Still — even in these circumstances, I believe most people would be better off choosing their own smartphone or tablet and installing Skype with an online number, unless you plan on spending hours talking on the phone, in which case Freewheel could cost less. And while some parents might see Freewheel as a good starter phone, they might be better off with a service plan-free iPod touch or tablet. Sure, your kids will lose out on the ability to text, but they’re more likely interested in using data for apps like Snapchat and Instagram — because who makes phone calls these days? It’s all about whether you’re hooked up to the Wi-Fi.

AT&T begins building a unified US-Mexico footprint with Cricket

AT&T promised it would create the first pan-North American service area when it bought Mexico’s Iusacell last month, and it’s wasting no time getting started on the multinational footprint. On Tuesday, Ma Bell announced its prepaid arm Cricket Wireless will make unlimited calls to Mexico part of its standard $50 and $60 plans.

Cricket is already a brand used by many foreign nationals — it offers unlimited texting to 35 countries on those same plans – so it makes sense [company]AT&T[/company] would start its cross-border feature expansion with its prepaid service. Today customers can buy a $5 add-on that will give you free calls to international landlines or $15 add-on that will give you 1000 minutes to mobile numbers. But when the new rates kick in on Wednesday, customers on any Cricket plan with 5 GBs of data or more will no longer have to pay extra for calls to any Mexico wireline or wireless phone.

Of course, this isn’t the same thing as created a unified mobile footprint where customers can wander back and forth between countries under a single rate plan –it’s only good for calls you make from the U.S. If you want to take your phone to Mexico without getting hit with big roaming charges, then you have to sign up for a $10 add-on and that only gives you a measly 100 minutes and 100 texts to use within Mexico each month.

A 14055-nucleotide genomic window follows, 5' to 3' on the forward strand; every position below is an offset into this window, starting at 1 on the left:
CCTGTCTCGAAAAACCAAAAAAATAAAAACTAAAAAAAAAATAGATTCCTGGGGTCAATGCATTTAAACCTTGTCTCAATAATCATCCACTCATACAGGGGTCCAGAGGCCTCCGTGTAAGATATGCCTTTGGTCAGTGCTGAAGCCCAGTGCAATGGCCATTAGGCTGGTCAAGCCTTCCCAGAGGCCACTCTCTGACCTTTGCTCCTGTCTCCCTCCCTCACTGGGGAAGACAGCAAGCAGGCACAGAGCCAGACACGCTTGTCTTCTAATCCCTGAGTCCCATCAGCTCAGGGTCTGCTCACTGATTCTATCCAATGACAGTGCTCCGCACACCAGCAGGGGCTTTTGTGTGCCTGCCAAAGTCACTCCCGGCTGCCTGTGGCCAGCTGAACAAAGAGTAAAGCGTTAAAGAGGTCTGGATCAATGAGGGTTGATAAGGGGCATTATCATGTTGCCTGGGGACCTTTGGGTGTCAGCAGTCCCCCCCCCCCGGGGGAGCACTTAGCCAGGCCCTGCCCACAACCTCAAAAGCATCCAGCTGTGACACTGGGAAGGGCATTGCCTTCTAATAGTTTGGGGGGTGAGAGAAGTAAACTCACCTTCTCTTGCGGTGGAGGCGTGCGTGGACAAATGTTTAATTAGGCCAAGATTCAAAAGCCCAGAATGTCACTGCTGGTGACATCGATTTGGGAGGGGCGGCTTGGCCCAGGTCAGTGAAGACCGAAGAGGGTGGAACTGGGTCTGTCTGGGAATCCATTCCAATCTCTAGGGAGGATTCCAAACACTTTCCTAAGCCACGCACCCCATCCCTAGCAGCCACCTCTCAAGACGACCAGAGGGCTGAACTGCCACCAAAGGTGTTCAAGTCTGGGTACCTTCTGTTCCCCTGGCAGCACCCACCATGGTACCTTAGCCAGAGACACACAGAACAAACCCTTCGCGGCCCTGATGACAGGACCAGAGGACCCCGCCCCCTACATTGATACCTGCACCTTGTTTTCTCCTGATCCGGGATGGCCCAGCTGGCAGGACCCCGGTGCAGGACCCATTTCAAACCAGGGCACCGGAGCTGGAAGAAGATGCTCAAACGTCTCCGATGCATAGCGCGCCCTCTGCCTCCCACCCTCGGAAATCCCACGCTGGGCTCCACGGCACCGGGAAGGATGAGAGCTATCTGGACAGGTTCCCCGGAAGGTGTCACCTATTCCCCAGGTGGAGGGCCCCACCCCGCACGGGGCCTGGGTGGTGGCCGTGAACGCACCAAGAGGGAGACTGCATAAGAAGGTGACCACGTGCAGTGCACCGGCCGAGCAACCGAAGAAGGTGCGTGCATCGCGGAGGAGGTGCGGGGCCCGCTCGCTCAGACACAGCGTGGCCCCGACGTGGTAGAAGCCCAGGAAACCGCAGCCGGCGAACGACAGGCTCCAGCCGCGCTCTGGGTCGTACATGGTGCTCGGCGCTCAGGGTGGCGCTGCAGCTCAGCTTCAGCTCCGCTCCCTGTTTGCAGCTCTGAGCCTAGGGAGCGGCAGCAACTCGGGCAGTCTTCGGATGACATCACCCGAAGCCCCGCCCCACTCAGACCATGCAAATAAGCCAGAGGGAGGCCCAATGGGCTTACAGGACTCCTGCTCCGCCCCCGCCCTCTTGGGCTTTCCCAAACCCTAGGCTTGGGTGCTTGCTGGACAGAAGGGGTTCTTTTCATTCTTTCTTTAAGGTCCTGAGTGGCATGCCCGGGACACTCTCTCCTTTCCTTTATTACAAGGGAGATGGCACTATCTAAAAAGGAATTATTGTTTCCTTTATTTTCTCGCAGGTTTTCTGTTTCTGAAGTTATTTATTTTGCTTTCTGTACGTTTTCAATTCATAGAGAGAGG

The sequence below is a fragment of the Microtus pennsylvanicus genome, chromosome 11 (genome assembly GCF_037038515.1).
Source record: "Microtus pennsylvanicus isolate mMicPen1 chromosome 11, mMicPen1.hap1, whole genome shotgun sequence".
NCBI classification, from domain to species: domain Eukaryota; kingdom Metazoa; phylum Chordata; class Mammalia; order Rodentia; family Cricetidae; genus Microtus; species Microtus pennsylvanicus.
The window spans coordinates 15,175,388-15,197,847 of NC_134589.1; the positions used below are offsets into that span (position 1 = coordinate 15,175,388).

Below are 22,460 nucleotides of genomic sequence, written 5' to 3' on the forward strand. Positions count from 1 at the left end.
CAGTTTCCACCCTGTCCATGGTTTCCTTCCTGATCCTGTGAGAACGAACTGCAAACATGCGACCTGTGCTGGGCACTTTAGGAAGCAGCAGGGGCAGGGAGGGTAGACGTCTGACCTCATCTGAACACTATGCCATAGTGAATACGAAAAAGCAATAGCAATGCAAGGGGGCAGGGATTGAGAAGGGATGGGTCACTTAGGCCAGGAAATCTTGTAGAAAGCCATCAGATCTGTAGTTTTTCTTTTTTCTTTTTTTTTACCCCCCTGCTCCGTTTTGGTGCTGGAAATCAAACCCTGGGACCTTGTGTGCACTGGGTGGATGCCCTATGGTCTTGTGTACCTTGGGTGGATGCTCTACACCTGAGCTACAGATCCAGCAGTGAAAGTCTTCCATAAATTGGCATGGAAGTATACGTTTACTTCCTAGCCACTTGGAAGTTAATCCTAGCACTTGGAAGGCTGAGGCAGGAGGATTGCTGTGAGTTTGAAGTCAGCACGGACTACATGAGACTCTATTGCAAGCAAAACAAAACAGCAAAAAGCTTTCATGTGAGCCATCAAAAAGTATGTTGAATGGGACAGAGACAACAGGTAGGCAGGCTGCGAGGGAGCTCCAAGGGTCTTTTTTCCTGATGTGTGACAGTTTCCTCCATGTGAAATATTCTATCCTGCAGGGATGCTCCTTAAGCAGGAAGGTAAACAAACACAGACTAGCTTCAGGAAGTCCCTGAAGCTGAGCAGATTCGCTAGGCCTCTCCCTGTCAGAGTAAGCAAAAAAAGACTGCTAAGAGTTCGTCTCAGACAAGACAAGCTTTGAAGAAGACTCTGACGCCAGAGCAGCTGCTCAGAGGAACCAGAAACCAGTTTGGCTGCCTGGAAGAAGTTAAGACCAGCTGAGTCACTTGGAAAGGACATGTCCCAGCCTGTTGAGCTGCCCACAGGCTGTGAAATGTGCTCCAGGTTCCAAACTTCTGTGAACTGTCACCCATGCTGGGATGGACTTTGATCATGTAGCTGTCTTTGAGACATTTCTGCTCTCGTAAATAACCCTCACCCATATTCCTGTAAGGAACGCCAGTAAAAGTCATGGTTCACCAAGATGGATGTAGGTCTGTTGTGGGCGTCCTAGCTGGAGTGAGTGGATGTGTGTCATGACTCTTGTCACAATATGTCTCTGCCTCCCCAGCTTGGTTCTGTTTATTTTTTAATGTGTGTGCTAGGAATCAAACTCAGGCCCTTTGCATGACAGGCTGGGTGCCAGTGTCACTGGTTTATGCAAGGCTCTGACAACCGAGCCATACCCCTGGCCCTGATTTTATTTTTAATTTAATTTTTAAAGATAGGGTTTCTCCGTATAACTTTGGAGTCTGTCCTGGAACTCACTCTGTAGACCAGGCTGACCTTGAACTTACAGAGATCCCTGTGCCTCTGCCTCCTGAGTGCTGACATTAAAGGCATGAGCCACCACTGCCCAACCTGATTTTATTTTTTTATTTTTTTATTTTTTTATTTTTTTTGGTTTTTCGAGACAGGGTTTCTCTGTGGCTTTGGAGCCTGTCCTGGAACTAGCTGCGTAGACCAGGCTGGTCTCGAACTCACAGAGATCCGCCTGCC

I suspect we’ll see those policies change as AT&T completes its network integration work, which will include not just Iusacell but also Nextel Mexico – assuming its acquisition of that carrier is approved. I really doubt AT&T is just going to include Mexico and the U.S. in one giant “home” network where all voice, text and data remains part of your regular service plan, but it could definitely lower the mobile barriers that sit astride those geographic borders.

My bet is that Ma Bell will soon make calls from the U.S. to Mexico a standard part of its main AT&T Mobility plans – or at least an extremely cheap add on to its postpaid plans – and will do the same for Mexico-to-U.S. calls for Iusacell and Nextel customers. Then I suspect it will drastically lower the roaming rates it charges customers from either the U.S. or Mexico when they venture north or south of their respective borders.

As for a true multinational plan – say, a 5 GB monthly data bucket with unlimited voice and text that can be used in either country – AT&T may one day offer it, but likely at a premium price to customers who travel frequently between Mexico and the U.S.